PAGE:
485 F2d 300 United States v. Jackson
485 F.2d 300
UNITED STATES of America, Plaintiff-Appellee,
Silvester Sam JACKSON, Defendant-Appellant.
United States Court of Appeals,
Argued Dec. 8, 1972.
Decided July 16, 1973.
Jean Powers Kamp, Federal Defender Program, Chicago, Ill., for defendant-appellant.
James R. Thompson, U. S. Atty., William T. Huyck, Dan K. Webb, Asst. U. S. Attys., Chicago, Ill., for plaintiff-appellee.
Before SWYGERT, Chief Judge, and PELL and STEVENS, Circuit Judges.
SWYGERT, Chief Judge.
Silvester Sam Jackson, defendant-appellant, and Nicholas Romak, were indicted for violating the Dyer Act: possession of a 1970 Peterbilt truck which had been stolen in Cape Girardeau, Missouri and later found in Orland Park, Illinois. Jackson was found guilty by a jury verdict and sentenced to five years imprisonment.1 The appeal from his conviction raises two issues: (1) whether the district court improperly limited the cross-examination of a Government witness; and (2) whether the prosecutor stated his personal opinion on the credibility of the Government witnesses in his final argument. We reject both contentions and affirm.
Briefly stated, the evidence showed that on April 16, 1971, a stolen 1970 Peterbilt truck was found in the possession of Nicholas Romak. Romak, who was charged together with appellant Jackson with the unlawful possession of a stolen vehicle, agreed to become a Government witness in the prosecution of Jackson. At Jackson's trial Romak stated that he had bought the truck from Jackson for $4,800 with the understanding that it was "hot." Payment was made in installments, some by check and some in cash. Several checks written by Romak to Jackson were identified as part of his payments for the truck. In addition, Romak testified to various details concerning the delivery of the truck and the alteration of the serial numbers on it.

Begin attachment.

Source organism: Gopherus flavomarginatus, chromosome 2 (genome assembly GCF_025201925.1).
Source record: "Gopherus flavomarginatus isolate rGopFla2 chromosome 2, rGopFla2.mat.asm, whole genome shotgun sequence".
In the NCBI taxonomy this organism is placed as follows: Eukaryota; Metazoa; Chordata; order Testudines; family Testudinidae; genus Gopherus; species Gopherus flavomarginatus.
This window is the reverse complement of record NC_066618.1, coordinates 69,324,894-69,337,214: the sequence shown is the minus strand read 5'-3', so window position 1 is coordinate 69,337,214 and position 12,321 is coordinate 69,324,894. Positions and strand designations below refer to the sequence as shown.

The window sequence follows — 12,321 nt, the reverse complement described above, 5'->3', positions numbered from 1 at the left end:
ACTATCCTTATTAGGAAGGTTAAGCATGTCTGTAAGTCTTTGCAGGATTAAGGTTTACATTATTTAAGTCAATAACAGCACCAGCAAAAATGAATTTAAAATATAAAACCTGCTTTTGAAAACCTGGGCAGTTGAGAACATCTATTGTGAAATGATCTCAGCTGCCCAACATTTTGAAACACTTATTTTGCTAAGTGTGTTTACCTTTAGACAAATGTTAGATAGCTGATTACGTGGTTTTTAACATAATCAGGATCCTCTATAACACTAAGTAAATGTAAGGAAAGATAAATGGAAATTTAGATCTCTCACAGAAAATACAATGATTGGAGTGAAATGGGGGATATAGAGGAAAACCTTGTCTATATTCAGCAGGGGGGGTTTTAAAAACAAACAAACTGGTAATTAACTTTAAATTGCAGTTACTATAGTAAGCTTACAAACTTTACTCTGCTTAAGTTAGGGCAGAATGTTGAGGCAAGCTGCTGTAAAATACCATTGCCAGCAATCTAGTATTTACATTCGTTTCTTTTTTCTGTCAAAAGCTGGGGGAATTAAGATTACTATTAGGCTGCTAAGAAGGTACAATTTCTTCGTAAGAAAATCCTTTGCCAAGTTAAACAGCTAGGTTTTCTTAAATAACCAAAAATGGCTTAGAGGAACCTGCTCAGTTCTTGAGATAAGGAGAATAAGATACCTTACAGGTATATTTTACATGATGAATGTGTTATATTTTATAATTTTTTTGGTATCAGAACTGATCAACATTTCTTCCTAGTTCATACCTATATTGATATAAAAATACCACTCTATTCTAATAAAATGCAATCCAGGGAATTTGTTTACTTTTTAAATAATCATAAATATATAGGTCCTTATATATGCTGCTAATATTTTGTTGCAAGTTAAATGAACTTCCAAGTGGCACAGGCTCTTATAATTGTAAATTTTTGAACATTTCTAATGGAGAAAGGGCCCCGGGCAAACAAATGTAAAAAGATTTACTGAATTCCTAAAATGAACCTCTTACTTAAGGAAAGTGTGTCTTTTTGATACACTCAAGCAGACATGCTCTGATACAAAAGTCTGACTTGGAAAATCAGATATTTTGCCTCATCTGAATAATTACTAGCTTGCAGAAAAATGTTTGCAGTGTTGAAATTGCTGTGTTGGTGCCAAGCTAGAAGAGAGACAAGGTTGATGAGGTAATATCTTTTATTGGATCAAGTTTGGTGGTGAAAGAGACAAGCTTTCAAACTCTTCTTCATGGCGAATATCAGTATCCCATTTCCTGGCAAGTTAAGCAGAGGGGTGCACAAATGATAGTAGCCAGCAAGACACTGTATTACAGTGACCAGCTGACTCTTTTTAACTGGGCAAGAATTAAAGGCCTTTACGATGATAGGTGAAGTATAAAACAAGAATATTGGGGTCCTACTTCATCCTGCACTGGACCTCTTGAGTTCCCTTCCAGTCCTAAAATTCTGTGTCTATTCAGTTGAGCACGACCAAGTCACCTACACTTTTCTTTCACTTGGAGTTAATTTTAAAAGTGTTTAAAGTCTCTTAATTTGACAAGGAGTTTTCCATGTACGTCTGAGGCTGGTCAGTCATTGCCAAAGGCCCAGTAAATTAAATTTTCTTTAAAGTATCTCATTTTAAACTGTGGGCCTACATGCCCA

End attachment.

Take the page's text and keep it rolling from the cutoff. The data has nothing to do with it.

The Government's second principal witness, John Reichling, who lived with Jackson, testified that in September 1970 Jackson told him that he had a stolen Peterbilt truck for which he thought he had located a buyer. Jackson also told Reichling that he planned to do a "numbers job" on it. Reichling further stated that Jackson later told him that the "numbers job" had been successfully completed and the truck sold to Romak. According to Reichling's testimony, the appellant showed him the stolen truck, which at the time was at Romak's residence. The Government's other witnesses corroborated various details of the serial number alteration and the transfer of possession.